A heat exchanger is a component in a furnace. It refers to a set of metal coils inside a furnace. This exchanger gets warmed directly by fire or gas inside the furnace and then transfers the heat from the exhaust fumes to your house after filtering out any harmful gases.
Types of Heat Exchangers
Usually, heat exchangers come in singles or doubles. If your furnace has a 70 – 80% efficiency rating, it has a single heat exchanger, while furnaces with 90% or more efficiency have two heat exchangers. These come with primary and secondary exchangers, with the primary one being the hottest as it is located close to the fire source. The heat from the primary exchanger is then passed to the secondary exchanger, turned into liquid. In this process, more heat is released, making these furnaces more efficient.
What Happens when the Heat Exchanger Cracks
One may wonder what the big deal is when a heat exchanger has a small crack. What is all the fuss about, and what happens if you ignore the issue? Well, the reality is that even the tiniest crack on your heat exchanger is fatal. The only difference is that it kills you slowly.
The first effect of such a crack is that the furnace will leak carbon monoxide. Unfortunately, carbon monoxide is a silent killer because it’s not easy to detect, yet it is highly poisonous. The moment you start experiencing headaches, dizzy spells, fatigue, and eye issues, then you should consider checking your furnace’s heat exchanger.
Detecting Cracked Heat Exchangers
Now that we have established the danger of a cracked heat exchanger, it is only reasonable that you find a way of fixing the damaged heat exchanger. Identifying the damage is the first step to fixing it. However, it is not always evident or obvious as one may assume. Usually, there may be no early signs until the situation is too late to fix. On rare occasions, the furnace may go off, but it works perfectly all through most of the time. Some of the obvious signs you could check to tell that your heat exchanger is cracked include having a furnace that does not heat up, the carbon monoxide detector going off frequently, and the recurring flu symptoms. Unfortunately, all these may not happen for all people, hence its dangers.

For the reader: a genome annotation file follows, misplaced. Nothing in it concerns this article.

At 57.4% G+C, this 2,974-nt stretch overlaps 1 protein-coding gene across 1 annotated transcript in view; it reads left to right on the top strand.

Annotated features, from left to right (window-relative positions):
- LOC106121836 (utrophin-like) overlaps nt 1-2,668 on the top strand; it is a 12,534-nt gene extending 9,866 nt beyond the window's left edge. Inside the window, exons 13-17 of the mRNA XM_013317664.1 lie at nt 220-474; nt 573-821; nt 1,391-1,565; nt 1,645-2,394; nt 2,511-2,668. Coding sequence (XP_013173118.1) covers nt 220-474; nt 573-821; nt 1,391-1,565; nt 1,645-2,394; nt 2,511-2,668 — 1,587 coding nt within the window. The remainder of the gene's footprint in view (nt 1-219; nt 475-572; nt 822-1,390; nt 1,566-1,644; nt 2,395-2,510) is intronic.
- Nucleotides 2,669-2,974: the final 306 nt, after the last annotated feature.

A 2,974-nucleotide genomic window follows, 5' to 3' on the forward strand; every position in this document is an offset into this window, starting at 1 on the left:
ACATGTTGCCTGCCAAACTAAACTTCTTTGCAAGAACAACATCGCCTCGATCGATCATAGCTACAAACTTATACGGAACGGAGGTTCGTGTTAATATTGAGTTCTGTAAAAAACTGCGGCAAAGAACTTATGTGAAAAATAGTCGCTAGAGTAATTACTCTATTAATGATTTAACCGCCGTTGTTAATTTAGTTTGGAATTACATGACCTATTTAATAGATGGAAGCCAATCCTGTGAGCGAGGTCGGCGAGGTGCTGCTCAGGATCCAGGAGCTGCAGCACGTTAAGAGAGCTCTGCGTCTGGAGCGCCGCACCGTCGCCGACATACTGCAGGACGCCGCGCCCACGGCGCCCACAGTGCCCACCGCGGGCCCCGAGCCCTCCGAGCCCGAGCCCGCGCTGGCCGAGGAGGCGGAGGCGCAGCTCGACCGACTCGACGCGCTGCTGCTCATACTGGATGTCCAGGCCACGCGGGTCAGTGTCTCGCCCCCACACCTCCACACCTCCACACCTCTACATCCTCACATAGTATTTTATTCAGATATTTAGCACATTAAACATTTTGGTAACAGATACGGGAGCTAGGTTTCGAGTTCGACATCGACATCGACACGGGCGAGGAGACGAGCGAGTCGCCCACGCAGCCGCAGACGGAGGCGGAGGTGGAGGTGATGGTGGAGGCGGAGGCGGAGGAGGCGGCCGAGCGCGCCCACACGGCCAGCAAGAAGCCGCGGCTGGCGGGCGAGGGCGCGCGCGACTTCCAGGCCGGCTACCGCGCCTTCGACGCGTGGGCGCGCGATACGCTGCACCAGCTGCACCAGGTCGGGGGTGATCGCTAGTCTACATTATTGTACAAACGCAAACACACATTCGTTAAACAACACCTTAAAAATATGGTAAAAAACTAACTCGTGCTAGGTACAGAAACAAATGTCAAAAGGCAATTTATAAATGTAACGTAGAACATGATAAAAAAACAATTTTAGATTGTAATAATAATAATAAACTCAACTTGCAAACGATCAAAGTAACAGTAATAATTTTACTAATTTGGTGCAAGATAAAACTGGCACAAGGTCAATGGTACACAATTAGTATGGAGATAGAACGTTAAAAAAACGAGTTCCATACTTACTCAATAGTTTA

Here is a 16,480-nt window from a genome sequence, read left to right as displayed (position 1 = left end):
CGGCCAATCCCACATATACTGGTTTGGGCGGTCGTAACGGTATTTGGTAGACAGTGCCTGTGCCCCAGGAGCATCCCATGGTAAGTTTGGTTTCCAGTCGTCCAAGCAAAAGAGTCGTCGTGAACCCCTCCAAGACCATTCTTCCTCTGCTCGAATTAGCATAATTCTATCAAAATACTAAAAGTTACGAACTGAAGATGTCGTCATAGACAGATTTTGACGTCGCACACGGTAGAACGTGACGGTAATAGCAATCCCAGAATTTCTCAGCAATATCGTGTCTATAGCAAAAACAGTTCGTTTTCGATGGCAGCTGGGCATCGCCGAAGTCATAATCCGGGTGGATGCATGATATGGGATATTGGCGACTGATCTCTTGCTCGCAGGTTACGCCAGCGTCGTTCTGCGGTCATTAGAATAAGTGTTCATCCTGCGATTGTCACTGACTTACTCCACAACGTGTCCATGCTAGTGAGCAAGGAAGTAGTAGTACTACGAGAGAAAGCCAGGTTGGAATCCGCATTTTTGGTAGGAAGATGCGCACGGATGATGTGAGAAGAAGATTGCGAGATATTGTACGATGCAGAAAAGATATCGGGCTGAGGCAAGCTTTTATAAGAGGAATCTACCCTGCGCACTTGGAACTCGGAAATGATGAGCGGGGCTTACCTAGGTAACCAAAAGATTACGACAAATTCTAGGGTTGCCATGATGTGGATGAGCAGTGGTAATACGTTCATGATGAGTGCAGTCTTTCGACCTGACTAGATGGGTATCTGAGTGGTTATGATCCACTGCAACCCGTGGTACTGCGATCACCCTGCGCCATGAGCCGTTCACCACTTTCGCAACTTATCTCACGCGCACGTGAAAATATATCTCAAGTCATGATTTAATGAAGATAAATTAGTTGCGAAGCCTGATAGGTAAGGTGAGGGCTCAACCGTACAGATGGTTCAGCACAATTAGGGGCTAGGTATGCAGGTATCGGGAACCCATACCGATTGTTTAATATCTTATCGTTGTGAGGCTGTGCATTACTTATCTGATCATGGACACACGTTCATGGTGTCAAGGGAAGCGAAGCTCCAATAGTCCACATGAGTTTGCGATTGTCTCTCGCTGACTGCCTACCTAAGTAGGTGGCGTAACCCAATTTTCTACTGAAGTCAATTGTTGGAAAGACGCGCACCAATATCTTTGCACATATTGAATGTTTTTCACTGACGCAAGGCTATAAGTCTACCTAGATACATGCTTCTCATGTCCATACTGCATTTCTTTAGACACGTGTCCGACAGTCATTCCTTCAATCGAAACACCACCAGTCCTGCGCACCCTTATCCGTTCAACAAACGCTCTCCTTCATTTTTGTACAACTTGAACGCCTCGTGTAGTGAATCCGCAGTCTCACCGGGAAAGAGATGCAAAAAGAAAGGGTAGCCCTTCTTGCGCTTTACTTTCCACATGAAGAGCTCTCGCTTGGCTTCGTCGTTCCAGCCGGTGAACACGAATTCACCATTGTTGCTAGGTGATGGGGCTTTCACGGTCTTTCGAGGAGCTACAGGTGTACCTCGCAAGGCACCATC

Fixing the Cracked Heat Exchanger
The moment you suspect a heat exchanger crack or fault, you should call an HVAC specialist. This is not a DIY project that you can handle on your own. Sometimes your carbon monoxide detector will not show any problem because of the low levels of carbon monoxide. However, HVAC specialists have the necessary tools to check and verify if you are in danger of CO poisoning.
Once the expert confirms the leak, then there is the likelihood that they will recommend a replacement of parts. You should never repair heat exchangers. Therefore, you need to buy a new exchanger and install it appropriately. Liaise with the professional HVAC technician to know which exchanger to go for. However, if the furnace is older than 15 years, replacing the entire heating unit is better than changing the exchanger alone. After all, even with a new exchanger, the furnace will still break down if it is too old.